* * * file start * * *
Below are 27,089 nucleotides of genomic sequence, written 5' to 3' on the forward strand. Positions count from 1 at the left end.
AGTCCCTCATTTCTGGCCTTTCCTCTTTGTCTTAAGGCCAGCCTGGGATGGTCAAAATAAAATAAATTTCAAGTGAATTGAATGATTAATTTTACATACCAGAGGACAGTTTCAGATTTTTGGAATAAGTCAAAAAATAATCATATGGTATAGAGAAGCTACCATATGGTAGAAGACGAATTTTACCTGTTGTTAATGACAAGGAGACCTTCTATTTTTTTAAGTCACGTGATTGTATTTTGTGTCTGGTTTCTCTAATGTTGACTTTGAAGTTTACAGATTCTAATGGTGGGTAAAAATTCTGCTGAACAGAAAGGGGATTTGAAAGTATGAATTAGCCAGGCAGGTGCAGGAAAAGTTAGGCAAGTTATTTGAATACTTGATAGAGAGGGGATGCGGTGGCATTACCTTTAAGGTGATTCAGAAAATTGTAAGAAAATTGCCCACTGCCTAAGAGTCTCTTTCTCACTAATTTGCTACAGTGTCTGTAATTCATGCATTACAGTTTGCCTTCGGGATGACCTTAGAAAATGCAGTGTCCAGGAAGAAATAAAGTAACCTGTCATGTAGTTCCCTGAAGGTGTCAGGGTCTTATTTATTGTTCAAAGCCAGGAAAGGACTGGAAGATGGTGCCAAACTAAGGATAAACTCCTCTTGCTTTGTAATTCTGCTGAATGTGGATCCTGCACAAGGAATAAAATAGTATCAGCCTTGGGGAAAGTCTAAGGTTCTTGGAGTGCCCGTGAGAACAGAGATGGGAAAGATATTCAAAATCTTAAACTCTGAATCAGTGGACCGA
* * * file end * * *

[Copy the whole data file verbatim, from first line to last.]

Below are 27,089 nucleotides of genomic sequence, written 5' to 3' on the forward strand. Positions count from 1 at the left end.
AGTCCCTCATTTCTGGCCTTTCCTCTTTGTCTTAAGGCCAGCCTGGGATGGTCAAAATAAAATAAATTTCAAGTGAATTGAATGATTAATTTTACATACCAGAGGACAGTTTCAGATTTTTGGAATAAGTCAAAAAATAATCATATGGTATAGAGAAGCTACCATATGGTAGAAGACGAATTTTACCTGTTGTTAATGACAAGGAGACCTTCTATTTTTTTAAGTCACGTGATTGTATTTTGTGTCTGGTTTCTCTAATGTTGACTTTGAAGTTTACAGATTCTAATGGTGGGTAAAAATTCTGCTGAACAGAAAGGGGATTTGAAAGTATGAATTAGCCAGGCAGGTGCAGGAAAAGTTAGGCAAGTTATTTGAATACTTGATAGAGAGGGGATGCGGTGGCATTACCTTTAAGGTGATTCAGAAAATTGTAAGAAAATTGCCCACTGCCTAAGAGTCTCTTTCTCACTAATTTGCTACAGTGTCTGTAATTCATGCATTACAGTTTGCCTTCGGGATGACCTTAGAAAATGCAGTGTCCAGGAAGAAATAAAGTAACCTGTCATGTAGTTCCCTGAAGGTGTCAGGGTCTTATTTATTGTTCAAAGCCAGGAAAGGACTGGAAGATGGTGCCAAACTAAGGATAAACTCCTCTTGCTTTGTAATTCTGCTGAATGTGGATCCTGCACAAGGAATAAAATAGTATCAGCCTTGGGGAAAGTCTAAGGTTCTTGGAGTGCCCGTGAGAACAGAGATGGGAAAGATATTCAAAATCTTAAACTCTGAATCAGTGGACCGA